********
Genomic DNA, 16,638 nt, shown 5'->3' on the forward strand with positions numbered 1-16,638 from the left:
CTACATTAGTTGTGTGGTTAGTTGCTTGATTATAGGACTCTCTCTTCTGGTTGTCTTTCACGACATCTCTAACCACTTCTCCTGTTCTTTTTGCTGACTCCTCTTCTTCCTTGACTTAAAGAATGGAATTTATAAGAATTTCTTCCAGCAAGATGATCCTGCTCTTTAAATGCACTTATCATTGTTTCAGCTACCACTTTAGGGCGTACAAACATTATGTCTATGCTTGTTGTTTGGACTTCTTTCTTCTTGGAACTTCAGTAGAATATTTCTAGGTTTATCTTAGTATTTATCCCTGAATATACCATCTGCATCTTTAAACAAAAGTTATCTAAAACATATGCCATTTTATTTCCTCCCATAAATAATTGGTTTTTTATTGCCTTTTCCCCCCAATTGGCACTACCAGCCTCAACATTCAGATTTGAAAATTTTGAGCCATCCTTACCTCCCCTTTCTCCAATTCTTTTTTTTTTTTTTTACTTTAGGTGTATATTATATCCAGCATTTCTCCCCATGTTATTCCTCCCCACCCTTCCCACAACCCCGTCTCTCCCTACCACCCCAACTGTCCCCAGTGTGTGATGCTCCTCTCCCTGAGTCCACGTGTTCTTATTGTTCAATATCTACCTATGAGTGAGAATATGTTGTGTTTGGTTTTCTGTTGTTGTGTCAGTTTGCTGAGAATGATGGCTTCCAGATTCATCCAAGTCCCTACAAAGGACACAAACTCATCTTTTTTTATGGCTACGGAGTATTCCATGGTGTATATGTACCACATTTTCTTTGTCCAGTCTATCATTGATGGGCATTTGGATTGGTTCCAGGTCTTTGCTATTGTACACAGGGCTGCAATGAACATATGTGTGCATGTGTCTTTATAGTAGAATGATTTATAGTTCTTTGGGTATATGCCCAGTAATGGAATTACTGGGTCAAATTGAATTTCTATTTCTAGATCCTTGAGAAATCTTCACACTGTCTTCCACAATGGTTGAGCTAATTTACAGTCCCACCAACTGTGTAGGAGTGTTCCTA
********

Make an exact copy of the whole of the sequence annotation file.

Genomic DNA, 16,638 nt, shown 5'->3' on the forward strand with positions numbered 1-16,638 from the left:
CTACATTAGTTGTGTGGTTAGTTGCTTGATTATAGGACTCTCTCTTCTGGTTGTCTTTCACGACATCTCTAACCACTTCTCCTGTTCTTTTTGCTGACTCCTCTTCTTCCTTGACTTAAAGAATGGAATTTATAAGAATTTCTTCCAGCAAGATGATCCTGCTCTTTAAATGCACTTATCATTGTTTCAGCTACCACTTTAGGGCGTACAAACATTATGTCTATGCTTGTTGTTTGGACTTCTTTCTTCTTGGAACTTCAGTAGAATATTTCTAGGTTTATCTTAGTATTTATCCCTGAATATACCATCTGCATCTTTAAACAAAAGTTATCTAAAACATATGCCATTTTATTTCCTCCCATAAATAATTGGTTTTTTATTGCCTTTTCCCCCCAATTGGCACTACCAGCCTCAACATTCAGATTTGAAAATTTTGAGCCATCCTTACCTCCCCTTTCTCCAATTCTTTTTTTTTTTTTTTACTTTAGGTGTATATTATATCCAGCATTTCTCCCCATGTTATTCCTCCCCACCCTTCCCACAACCCCGTCTCTCCCTACCACCCCAACTGTCCCCAGTGTGTGATGCTCCTCTCCCTGAGTCCACGTGTTCTTATTGTTCAATATCTACCTATGAGTGAGAATATGTTGTGTTTGGTTTTCTGTTGTTGTGTCAGTTTGCTGAGAATGATGGCTTCCAGATTCATCCAAGTCCCTACAAAGGACACAAACTCATCTTTTTTTATGGCTACGGAGTATTCCATGGTGTATATGTACCACATTTTCTTTGTCCAGTCTATCATTGATGGGCATTTGGATTGGTTCCAGGTCTTTGCTATTGTACACAGGGCTGCAATGAACATATGTGTGCATGTGTCTTTATAGTAGAATGATTTATAGTTCTTTGGGTATATGCCCAGTAATGGAATTACTGGGTCAAATTGAATTTCTATTTCTAGATCCTTGAGAAATCTTCACACTGTCTTCCACAATGGTTGAGCTAATTTACAGTCCCACCAACTGTGTAGGAGTGTTCCTA